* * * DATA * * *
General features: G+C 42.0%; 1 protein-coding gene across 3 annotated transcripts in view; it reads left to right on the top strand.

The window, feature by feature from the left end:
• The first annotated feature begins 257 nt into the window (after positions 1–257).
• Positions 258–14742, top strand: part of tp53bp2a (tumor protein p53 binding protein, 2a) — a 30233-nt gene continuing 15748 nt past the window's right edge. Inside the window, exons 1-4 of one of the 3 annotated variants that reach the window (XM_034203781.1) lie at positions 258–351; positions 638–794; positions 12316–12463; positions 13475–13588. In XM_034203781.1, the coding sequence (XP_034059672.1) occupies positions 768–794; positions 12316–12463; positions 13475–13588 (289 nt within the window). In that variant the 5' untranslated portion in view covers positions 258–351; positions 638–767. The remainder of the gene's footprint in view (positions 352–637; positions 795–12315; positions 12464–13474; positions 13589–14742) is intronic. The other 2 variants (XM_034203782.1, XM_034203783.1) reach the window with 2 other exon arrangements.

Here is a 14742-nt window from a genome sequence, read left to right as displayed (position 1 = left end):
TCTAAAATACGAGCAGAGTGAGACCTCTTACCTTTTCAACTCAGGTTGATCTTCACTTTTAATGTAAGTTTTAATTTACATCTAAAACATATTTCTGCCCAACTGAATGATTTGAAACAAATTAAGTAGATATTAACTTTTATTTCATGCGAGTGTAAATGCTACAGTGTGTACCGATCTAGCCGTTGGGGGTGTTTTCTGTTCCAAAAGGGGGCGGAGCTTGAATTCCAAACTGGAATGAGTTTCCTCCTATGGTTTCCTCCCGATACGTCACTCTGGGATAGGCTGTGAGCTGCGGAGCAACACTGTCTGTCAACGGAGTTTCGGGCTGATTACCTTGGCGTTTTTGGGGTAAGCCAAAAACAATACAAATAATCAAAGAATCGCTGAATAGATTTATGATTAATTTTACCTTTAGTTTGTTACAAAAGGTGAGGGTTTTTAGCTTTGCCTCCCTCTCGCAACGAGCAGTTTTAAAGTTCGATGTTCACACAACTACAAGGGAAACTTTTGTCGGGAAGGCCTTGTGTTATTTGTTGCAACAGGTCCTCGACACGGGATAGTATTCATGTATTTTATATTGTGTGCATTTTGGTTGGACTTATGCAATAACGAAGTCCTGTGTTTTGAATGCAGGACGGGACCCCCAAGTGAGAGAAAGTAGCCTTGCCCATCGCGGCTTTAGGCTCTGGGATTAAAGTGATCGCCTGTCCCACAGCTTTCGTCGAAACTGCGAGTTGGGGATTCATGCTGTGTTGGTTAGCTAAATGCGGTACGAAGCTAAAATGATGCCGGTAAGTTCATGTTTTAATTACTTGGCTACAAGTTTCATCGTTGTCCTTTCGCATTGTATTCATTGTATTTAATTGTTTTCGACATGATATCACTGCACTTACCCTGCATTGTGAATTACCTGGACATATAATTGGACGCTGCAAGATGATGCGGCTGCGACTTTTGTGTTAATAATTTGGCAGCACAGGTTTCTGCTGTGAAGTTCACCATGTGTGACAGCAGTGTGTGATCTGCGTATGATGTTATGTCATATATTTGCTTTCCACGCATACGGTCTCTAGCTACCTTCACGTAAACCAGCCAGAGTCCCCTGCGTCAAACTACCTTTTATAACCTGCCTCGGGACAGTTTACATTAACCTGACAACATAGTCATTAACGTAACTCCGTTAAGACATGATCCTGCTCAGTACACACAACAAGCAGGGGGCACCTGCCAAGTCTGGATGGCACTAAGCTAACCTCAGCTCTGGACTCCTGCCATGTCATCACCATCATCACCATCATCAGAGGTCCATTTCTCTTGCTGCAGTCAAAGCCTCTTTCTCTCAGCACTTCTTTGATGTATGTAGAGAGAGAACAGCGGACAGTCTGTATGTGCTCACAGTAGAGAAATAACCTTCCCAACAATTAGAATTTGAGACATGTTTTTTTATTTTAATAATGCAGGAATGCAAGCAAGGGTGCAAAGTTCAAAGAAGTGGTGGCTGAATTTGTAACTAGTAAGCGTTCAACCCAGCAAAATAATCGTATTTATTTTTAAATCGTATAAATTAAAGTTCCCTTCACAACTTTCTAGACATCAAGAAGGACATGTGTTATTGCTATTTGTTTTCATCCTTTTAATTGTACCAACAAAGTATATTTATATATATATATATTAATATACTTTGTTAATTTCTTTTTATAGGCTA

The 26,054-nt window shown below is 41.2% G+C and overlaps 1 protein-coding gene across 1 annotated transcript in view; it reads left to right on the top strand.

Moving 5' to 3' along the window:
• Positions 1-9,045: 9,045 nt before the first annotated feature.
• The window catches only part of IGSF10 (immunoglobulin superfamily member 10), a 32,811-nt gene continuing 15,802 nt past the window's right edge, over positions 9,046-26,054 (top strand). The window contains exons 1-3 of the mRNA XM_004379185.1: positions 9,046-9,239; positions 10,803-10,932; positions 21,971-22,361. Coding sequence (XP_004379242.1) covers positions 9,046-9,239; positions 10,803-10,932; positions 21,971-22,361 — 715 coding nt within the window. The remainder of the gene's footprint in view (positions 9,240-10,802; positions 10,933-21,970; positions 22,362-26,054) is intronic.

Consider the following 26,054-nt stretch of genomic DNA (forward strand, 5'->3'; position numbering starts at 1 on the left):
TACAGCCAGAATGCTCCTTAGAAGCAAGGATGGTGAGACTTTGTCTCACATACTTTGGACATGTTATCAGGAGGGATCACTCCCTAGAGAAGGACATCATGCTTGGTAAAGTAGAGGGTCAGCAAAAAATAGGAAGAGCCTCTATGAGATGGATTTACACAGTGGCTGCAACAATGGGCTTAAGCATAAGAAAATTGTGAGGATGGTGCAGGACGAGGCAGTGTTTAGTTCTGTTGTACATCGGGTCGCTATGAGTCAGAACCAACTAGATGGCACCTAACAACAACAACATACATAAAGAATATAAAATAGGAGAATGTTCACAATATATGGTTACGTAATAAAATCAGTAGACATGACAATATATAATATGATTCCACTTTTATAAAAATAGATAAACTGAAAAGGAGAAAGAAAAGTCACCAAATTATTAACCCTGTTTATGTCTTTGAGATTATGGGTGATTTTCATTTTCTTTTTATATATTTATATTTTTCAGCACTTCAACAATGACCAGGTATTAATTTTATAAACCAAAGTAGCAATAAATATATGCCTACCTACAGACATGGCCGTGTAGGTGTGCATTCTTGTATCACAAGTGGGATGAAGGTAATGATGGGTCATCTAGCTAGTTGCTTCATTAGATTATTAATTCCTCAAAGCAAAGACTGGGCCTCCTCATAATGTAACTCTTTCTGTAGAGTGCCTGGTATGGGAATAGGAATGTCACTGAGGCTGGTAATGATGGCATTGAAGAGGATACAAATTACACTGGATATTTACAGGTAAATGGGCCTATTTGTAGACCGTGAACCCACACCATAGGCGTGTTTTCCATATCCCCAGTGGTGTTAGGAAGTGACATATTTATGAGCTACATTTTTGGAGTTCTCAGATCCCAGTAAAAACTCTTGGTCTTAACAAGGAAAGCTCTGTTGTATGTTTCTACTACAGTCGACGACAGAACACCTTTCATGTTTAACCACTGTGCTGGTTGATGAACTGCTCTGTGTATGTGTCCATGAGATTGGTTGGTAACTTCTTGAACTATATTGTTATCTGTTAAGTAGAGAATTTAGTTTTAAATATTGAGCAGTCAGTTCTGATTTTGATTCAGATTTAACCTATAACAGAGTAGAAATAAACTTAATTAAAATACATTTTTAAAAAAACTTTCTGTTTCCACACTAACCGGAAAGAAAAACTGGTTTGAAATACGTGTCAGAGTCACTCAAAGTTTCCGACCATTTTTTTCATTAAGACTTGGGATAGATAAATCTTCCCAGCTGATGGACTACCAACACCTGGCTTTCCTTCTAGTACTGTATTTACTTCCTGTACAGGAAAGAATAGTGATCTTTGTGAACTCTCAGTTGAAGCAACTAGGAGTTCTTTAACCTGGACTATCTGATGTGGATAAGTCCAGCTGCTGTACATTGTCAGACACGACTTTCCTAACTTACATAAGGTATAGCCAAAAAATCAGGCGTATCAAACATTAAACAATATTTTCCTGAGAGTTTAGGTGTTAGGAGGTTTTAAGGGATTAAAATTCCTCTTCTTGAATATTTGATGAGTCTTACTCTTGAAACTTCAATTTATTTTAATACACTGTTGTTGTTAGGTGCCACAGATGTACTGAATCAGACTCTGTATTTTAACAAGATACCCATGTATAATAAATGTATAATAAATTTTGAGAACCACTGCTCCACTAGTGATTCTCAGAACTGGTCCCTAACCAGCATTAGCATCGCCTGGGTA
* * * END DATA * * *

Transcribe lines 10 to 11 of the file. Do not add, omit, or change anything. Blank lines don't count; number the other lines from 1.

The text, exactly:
• The window catches only part of IGSF10 (immunoglobulin superfamily member 10), a 32,811-nt gene continuing 15,802 nt past the window's right edge, over positions 9,046-26,054 (top strand). The window contains exons 1-3 of the mRNA XM_004379185.1: positions 9,046-9,239; positions 10,803-10,932; positions 21,971-22,361. Coding sequence (XP_004379242.1) covers positions 9,046-9,239; positions 10,803-10,932; positions 21,971-22,361 — 715 coding nt within the window. The remainder of the gene's footprint in view (positions 9,240-10,802; positions 10,933-21,970; positions 22,362-26,054) is intronic.

Consider the following 26,054-nt stretch of genomic DNA (forward strand, 5'->3'; position numbering starts at 1 on the left):